The Werewolf at Dusk: And Other Stories (Hardcover)

The Werewolf at Dusk: And Other Stories By David Small Cover Image

The Werewolf at Dusk: And Other Stories (Hardcover)


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Confronting “the beast within” us all, The Werewolf at Dusk celebrates the singular genius of David Small, author of the #1 New York Times bestseller Stitches.

Long celebrated as a modern master of graphic literature, David Small has elicited in his work comparisons to Stan Lee and even Alfred Hitchcock. His internationally acclaimed graphic memoir, Stitches, told the story of a childhood in disarray. Werewolf at Dusk, appearing nearly fifteen years later, turned its attention to the twilight of life and to aging, gracefully or otherwise.

Eerily striking and mesmerizing, the three stories in this collection are linked, as Small writes, by the dread of things internal. In the title story, an adaptation of Lincoln Michel’s classic short piece, the dread is that of a man who has reached senility with something repellant in his nature. He—an impotent werewolf, no longer able to hunt—confronts the terror of obsolescence. What do I even look like now, he wonders, when the full moon draws out the wolf inside me? The specter of old age also haunts the semiautobiographical story “A Walk in the Old City.” Brain matter cascades and spiders loom as a psychoanalyst, self-assured in his practice, wanders along empty streets, reality warping into the irrational with the insouciance of a dream.

In the final story, a reinterpretation of Jean Ferry’s “The Tiger in Vogue,” this dreamscape gives way to the ominous environs of Berlin in the 1920s. When a peaceful evening at the music hall is interrupted by a garish surprise act, only the protagonist seems to notice. Yet he, too, is transfixed by the performance, watching as a little man with a moustache, pale skin, and tired eyes wills a tiger into submission. With its sharp lines and vibrant blues and oranges, the artwork recalls Edvard Munch’s anguished The Scream, likewise capturing the moment—the dread—before disaster.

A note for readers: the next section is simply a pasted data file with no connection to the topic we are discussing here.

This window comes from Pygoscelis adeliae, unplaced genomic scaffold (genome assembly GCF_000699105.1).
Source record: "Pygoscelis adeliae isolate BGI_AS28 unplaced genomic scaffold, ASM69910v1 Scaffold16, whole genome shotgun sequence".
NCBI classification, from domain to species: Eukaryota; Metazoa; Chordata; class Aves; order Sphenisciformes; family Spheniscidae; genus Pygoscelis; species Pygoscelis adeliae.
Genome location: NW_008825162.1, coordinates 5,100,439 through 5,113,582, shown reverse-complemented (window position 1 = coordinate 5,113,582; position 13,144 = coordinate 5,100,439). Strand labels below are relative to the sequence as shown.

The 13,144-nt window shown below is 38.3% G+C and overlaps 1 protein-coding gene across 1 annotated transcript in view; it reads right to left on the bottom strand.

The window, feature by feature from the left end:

As fluid as Japanese manga and rife with unsettling imagery, Werewolf at Dusk is a testament to the singular dark genius of David Small.

David Small, author of the #1 New York Times best-selling Stitches, is the recipient of the Caldecott Medal, the Christopher Medal, and the E. B. White Award. He and his wife, the writer Sarah Stewart, live in Michigan.
Product Details ISBN: 9781324092827
ISBN-10: 1324092823
Publisher: Liveright
Publication Date: March 12th, 2024
Pages: 192
Language: English
Dread is a constant companion in illustrator and writer David Small’s new book... Michel’s witty writing has our Werewolf lament at the prey he wishes he could still catch, but it’s Small’s illustrations, which capture the Werewolf’s frailty as both man and wolf, that elevate the material into something haunting.... Whether it is fascism unchecked, or just age, it’s the promise of the unavoidable that causes the dread for what lies certain in our path.
— Brendan Tynan Buck - New City Lit

The collection is more adult picture book than graphic novel and is immensely enjoyable. Small’s linework is striking in its expressiveness and energy, figures and forms leaping across the page while eyes and lips simmer with emotion. Broad patches and layers of color imbue the illustrations with a gorgeous painterly quality . . . Surreal and searing.
— Kirkus Reviews, starred review

Small’s fluid linework and exceptional visual storytelling result in a compelling, deeply affecting collection.
— Library Journal

David Small presents us with a profound and moving gift of graphic literature that has the look of a movie and reads like a poem.
— Jules Feiffer, author of the best-selling Kill My Mother trilogy, on David Small's Stitches

Capturing body language and facial expressions subtly, Stitches becomes in Small’s skillful hands a powerful, an emotionally charged autobiography.

— Robert Crumb, on David Small's Stitches

The silence of Small’s masterful drawings has put words in my mouth—words that recapture the inchoate chaos of youth.
— Jack Gantos, winner of the Newbery Award and author of Hole in My Life, on David Small's Home After Dark

The drawings are gorgeous and expressive—Small’s facial expressions alone filled me with awe. A wonderful book.
— Roz Chast, cartoonist for The New Yorker, on David Small's Home After Dark